A taste of words: linguistic context and perceptual simulation predict the modality of words

Max Louwerse, Louise Connell

Research output: Contribution to journalArticleScientificpeer-review

74 Citations (Scopus)

Abstract

Previous studies have shown that object properties are processed faster when they follow properties from the same perceptual modality than properties from different modalities. These findings suggest that language activates sensorimotor processes, which, according to those studies, can only be explained by a modal account of cognition. The current paper shows how a statistical linguistic approach of word co-occurrences can also reliably predict the category of perceptual modality a word belongs to (auditory, olfactory-gustatory, visual-haptic), even though the statistical linguistic approach is less precise than the modal approach (auditory, gustatory, haptic, olfactory, visual). Moreover, the statistical linguistic approach is compared with the modal embodied approach in an experiment in which participants verify properties that share or shift modalities. Response times suggest that fast responses can best be explained by the linguistic account, whereas slower responses can best be explained by the embodied account. These results provide further evidence for the theory that conceptual processing is both linguistic and embodied, whereby less precise linguistic processes precede precise simulation processes.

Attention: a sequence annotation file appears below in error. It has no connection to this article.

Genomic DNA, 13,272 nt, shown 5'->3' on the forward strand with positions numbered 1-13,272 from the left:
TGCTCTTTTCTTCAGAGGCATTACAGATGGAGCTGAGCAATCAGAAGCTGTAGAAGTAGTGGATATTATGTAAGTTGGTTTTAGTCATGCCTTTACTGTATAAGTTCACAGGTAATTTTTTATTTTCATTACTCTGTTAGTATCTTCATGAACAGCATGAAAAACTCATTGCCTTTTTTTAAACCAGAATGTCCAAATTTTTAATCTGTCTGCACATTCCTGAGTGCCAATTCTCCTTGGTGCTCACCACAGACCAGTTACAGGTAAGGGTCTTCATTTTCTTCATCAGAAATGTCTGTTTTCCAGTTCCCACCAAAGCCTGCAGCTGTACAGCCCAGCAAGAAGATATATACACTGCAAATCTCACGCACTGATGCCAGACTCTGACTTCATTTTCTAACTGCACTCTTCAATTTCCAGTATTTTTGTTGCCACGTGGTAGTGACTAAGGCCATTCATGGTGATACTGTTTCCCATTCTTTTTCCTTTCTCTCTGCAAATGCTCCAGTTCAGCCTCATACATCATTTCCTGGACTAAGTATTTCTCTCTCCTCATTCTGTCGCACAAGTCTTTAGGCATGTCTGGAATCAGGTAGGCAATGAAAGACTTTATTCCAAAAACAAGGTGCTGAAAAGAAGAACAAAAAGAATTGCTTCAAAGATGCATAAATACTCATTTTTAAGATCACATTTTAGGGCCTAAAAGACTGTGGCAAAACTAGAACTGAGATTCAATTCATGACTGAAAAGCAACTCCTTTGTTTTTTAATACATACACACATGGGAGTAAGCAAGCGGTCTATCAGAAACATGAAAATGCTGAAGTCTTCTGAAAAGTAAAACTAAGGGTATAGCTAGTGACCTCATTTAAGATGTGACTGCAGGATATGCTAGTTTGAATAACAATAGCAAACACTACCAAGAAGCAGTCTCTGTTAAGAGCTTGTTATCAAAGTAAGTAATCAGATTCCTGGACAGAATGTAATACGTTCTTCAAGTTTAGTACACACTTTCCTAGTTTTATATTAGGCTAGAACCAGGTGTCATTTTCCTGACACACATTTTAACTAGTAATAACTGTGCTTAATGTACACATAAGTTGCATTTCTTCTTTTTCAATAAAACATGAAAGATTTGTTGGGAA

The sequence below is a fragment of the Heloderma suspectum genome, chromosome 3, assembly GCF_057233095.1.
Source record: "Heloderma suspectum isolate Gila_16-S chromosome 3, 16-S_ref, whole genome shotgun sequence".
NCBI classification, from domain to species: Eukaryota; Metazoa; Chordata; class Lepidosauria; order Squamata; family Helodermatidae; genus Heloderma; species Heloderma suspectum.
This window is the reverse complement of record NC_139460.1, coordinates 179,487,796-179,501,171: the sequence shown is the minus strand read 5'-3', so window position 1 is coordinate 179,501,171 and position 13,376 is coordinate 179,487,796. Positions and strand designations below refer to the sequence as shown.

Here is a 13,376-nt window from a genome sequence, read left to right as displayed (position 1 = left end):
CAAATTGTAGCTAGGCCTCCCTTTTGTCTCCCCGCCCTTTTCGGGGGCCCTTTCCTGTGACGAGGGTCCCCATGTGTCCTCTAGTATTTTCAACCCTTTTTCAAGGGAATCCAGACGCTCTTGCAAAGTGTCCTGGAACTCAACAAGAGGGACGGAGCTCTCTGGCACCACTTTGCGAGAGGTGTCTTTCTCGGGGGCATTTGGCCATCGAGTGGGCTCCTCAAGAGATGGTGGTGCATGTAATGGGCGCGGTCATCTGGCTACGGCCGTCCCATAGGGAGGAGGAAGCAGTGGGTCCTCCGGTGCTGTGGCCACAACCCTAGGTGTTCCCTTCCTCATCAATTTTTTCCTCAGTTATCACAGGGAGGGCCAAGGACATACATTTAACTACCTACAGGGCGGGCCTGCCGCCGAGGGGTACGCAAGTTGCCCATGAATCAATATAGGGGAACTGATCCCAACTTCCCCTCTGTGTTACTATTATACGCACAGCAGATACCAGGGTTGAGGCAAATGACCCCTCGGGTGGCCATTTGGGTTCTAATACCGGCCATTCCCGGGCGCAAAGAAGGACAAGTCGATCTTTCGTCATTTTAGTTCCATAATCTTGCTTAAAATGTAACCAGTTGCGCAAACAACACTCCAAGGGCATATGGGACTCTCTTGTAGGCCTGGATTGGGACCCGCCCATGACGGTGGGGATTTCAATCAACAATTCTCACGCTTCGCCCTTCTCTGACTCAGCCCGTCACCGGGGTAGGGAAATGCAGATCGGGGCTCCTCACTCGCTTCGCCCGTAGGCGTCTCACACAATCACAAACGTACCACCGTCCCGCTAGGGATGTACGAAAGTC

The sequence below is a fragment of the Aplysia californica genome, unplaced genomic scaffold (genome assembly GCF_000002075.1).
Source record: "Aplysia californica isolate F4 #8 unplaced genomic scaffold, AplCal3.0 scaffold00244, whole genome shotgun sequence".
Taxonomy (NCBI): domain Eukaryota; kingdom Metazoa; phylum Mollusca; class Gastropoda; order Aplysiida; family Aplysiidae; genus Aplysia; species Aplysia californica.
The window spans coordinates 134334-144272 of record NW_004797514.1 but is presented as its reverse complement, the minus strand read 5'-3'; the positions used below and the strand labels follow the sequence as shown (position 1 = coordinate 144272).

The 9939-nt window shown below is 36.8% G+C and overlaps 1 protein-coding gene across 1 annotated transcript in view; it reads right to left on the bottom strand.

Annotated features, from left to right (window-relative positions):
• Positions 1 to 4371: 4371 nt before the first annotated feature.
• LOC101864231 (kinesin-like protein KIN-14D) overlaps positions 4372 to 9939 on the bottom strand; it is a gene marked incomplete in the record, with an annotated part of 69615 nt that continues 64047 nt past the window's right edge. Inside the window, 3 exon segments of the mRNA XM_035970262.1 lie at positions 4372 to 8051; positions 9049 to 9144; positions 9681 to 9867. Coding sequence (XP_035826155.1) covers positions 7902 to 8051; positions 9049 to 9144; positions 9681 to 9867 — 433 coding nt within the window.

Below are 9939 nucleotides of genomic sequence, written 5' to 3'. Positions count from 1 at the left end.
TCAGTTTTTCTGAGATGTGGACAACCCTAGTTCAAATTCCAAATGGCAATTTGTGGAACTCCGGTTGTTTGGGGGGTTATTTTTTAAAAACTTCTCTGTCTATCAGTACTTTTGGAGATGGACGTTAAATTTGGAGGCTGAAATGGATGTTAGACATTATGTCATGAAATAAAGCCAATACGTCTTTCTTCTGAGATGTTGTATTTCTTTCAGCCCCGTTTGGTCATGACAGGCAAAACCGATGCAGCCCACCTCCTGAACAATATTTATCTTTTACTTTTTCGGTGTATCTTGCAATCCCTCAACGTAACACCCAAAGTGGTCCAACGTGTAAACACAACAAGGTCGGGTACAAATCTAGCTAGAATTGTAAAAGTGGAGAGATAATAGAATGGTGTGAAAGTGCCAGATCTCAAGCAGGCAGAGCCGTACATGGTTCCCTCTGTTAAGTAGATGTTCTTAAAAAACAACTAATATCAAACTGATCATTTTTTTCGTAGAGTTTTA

Original languageEnglish
Pages (from-to)381-98
Number of pages18
JournalCognitive Science
Volume35
Issue number2
DOIs
Publication statusPublished - Mar 2011
Externally publishedYes

Keywords

  • Adult
  • Algorithms
  • Computer Simulation
  • Concept Formation
  • Humans
  • Linguistics
  • Models, Statistical
  • Perception
  • Psychological Theory
  • Psychomotor Performance
  • Reaction Time

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